Ensuring Peace between Dogs and Cats

Friday, March 08, 2019 01:19:44 PM America/Los_Angeles

It is possible for dogs and cats to share the same space, but it does take work. If dogs and cats are raised up together in a peaceful, loving, and positive environment, then they could be friends or at least tolerate each other.

Look at Personality, Not Breed: Certain breeds of dogs and cats won’t get along better, even though this is a popular belief. It’s best to look at the energy levels and personality of each animal. If there is a dog that is territorial and aggressive, it may not be the best fit for a house with a skittish cat. If there is a full of energy kitten, it may not want to share space with an aging dog. You should have a backup plan when introducing two new animals. If you are adopting a new pet, do some homework and see if the new pet has lived with other animals before. A smaller pup may give you less to worry about if you are concerned for the cat’s safety. Big dogs and cats can get along just fine, but even a big, well meaning dog can injure a cat if it gets overexcited.

Train the Dog: To set up the dog for success, teach it to control impulses. If the dog is currently leaping across the kitchen when you drop some food or steps on squeaky toy, then he will likely jump if he spots a cat. Puppies are going to require a lot of training and housebreaking, even without other pets in the house. Be sure you are up for the challenges if you are going to be training a puppy. Even if the dog is trained, you want to make sure you have the dog on a leash when introducing the two animals.


dog and cat

Give a Cat Some of Its Own Space: Cats crave a protected space, so create a space that the cat can go to. Since cats are climbers naturally, you can use the home’s vertical space and use a cat tree to make sure the cat is a safe distance from the dog. You can also use a cat bed on top of a bookcase. Keep dogs away from the liter box, since cats need to feel safe while doing their business. Dogs can sometimes eat cat feces, which can cause health problems. Have a separate indoor potty for dogs if the backyard isn't an option for you. Opting for a real grass dog potty such as a DoggieLawn will give your dog the perfect place to do their business. Baby gates can also work to keep their spaces seperate, but may dogs are escape artists, so you will need to prepare for this.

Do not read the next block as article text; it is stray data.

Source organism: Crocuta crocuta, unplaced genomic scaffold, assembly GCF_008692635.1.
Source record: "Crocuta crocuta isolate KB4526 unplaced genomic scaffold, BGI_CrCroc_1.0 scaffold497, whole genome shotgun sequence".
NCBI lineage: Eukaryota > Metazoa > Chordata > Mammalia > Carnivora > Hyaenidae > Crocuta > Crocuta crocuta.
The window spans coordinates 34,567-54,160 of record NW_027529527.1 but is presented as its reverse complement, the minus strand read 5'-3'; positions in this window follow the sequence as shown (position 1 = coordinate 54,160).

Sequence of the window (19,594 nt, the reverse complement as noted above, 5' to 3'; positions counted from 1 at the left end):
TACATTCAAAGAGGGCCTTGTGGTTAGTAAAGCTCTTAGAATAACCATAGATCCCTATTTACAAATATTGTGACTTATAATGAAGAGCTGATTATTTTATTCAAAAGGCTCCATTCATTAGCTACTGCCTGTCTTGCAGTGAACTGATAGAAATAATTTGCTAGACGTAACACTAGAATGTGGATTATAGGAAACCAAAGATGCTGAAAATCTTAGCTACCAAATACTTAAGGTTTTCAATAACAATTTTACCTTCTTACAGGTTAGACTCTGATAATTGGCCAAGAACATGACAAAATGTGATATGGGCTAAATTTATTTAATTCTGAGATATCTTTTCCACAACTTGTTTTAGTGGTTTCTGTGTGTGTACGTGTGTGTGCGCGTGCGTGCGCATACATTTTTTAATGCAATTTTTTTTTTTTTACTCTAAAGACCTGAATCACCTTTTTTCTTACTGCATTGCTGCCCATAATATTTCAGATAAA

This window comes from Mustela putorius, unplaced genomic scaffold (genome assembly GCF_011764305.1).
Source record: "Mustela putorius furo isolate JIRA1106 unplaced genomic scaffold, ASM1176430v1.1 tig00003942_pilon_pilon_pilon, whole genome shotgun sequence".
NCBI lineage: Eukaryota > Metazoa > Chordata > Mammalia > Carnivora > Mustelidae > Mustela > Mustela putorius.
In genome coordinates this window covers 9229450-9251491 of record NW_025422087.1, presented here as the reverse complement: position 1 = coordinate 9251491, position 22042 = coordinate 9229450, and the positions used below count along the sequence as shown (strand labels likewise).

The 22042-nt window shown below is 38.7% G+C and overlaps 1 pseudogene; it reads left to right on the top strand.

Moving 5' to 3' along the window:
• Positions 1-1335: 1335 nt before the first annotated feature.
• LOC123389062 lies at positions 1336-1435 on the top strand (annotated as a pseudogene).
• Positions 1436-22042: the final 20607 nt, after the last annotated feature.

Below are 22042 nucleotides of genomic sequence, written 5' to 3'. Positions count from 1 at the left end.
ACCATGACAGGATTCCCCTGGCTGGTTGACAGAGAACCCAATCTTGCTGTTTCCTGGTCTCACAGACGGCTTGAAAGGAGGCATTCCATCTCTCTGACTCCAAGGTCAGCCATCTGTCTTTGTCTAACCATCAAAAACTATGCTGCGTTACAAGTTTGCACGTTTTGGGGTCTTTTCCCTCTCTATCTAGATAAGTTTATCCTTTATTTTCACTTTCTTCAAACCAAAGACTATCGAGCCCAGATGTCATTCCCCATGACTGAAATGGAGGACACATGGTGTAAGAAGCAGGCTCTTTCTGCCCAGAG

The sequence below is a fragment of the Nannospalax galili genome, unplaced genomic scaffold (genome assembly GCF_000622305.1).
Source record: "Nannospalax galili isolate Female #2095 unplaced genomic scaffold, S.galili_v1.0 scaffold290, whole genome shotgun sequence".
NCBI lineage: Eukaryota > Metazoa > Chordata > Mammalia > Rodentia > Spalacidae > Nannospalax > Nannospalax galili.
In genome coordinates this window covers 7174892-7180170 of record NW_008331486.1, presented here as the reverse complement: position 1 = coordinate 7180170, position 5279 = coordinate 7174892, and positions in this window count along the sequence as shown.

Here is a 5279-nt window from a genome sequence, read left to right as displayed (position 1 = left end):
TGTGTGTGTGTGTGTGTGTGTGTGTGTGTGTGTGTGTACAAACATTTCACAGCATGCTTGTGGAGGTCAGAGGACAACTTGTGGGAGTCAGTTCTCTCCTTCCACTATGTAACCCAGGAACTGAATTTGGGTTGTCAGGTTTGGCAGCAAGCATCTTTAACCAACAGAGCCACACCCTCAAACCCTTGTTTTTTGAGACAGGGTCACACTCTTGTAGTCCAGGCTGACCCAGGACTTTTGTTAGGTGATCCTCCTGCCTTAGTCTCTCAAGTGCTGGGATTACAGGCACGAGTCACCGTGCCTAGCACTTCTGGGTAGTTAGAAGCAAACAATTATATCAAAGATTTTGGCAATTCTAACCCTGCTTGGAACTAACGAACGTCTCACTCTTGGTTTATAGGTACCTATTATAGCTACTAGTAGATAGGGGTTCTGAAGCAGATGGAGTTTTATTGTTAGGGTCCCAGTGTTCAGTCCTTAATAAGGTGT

By Chendongshan via Shutterstock

Exercise the Dog: Many people only exercise their dogs about 20 percent of what they should be doing. Energy needs to be released so they can slow down their brains and control themselves around cats. Dogs need a lot of stimulation. If they receive this stimulation in a controlled manner, then they won’t chase the cat around. For exercising your dog, experts recommend lure coursing, high intensity trick training, and herding type activities. If you don’t have time to exercise your dog, try using a dog walker or using a doggy daycare so they can get the exercise they need and not take it out on the cat.

Let Both Animals Follow Their Noses: It’s a good idea to let both the dog and cat sniff each other's toys and bedding before any face to face introduction. This can help satisfy any potential curiosity and avoid some turf battles.

Plan the Meeting Carefully: There is one chance to make a good first impression. Since both animals love food, schedule the fist meeting during mealtime. Keep the dog on the leash and both animals on opposite sides. This will allow them to smell each other while eating. They will then associate the smell with mealtime, which is a good thing. Do this at mealtime for a few weeks before introducing visual stimulation.

Keep Toys and Food Separate: Even after you have introduced a successful meeting, still keep their bowls separate. Keep an eye on the toys. Competition over toys can cause fighting and some dogs like catnip more than cats do.

Consider Raising Both Together: Socializing both cats and dogs to live together can be a lot easier than having them meet as adult animals. It’s much easier to work on potty training and other techniques for your dog at this stage. Puppies are easier to train and soak up new things quicker. Dogs are less confident in the puppy stage, so it will allow the cat to assume its position at the top of the hierarchy. Even if you are introducing the two at the early stages, you still need to keep a watchful eye to make sure everything is going smoothly. Dogs may enter the rambunctious period before being a full-grown dog.